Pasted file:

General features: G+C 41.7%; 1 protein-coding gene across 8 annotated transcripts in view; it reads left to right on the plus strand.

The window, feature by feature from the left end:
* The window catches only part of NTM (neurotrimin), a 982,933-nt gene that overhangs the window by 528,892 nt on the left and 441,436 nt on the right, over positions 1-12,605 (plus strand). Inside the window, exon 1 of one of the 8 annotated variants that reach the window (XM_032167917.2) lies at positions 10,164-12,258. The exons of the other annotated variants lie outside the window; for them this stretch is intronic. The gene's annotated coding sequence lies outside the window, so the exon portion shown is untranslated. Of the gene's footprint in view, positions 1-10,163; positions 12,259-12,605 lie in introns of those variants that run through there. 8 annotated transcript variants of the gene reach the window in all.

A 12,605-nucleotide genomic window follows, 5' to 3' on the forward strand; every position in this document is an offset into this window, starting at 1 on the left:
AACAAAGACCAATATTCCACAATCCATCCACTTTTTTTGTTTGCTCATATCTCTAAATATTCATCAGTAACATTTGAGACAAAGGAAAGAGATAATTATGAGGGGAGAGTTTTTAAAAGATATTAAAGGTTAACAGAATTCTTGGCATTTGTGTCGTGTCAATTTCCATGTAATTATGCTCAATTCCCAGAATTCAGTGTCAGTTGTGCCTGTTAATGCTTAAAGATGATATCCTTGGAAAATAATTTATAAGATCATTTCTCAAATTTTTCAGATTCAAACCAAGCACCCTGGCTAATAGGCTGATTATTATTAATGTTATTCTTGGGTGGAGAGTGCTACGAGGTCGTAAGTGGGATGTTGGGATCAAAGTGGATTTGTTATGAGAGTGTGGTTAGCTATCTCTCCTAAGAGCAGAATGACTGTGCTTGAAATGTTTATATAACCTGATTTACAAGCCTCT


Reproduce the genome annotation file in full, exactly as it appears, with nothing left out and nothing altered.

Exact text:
General features: G+C 41.7%; 1 protein-coding gene across 8 annotated transcripts in view; it reads left to right on the plus strand.

The window, feature by feature from the left end:
* The window catches only part of NTM (neurotrimin), a 982,933-nt gene that overhangs the window by 528,892 nt on the left and 441,436 nt on the right, over positions 1-12,605 (plus strand). Inside the window, exon 1 of one of the 8 annotated variants that reach the window (XM_032167917.2) lies at positions 10,164-12,258. The exons of the other annotated variants lie outside the window; for them this stretch is intronic. The gene's annotated coding sequence lies outside the window, so the exon portion shown is untranslated. Of the gene's footprint in view, positions 1-10,163; positions 12,259-12,605 lie in introns of those variants that run through there. 8 annotated transcript variants of the gene reach the window in all.

A 12,605-nucleotide genomic window follows, 5' to 3' on the forward strand; every position in this document is an offset into this window, starting at 1 on the left:
AACAAAGACCAATATTCCACAATCCATCCACTTTTTTTGTTTGCTCATATCTCTAAATATTCATCAGTAACATTTGAGACAAAGGAAAGAGATAATTATGAGGGGAGAGTTTTTAAAAGATATTAAAGGTTAACAGAATTCTTGGCATTTGTGTCGTGTCAATTTCCATGTAATTATGCTCAATTCCCAGAATTCAGTGTCAGTTGTGCCTGTTAATGCTTAAAGATGATATCCTTGGAAAATAATTTATAAGATCATTTCTCAAATTTTTCAGATTCAAACCAAGCACCCTGGCTAATAGGCTGATTATTATTAATGTTATTCTTGGGTGGAGAGTGCTACGAGGTCGTAAGTGGGATGTTGGGATCAAAGTGGATTTGTTATGAGAGTGTGGTTAGCTATCTCTCCTAAGAGCAGAATGACTGTGCTTGAAATGTTTATATAACCTGATTTACAAGCCTCT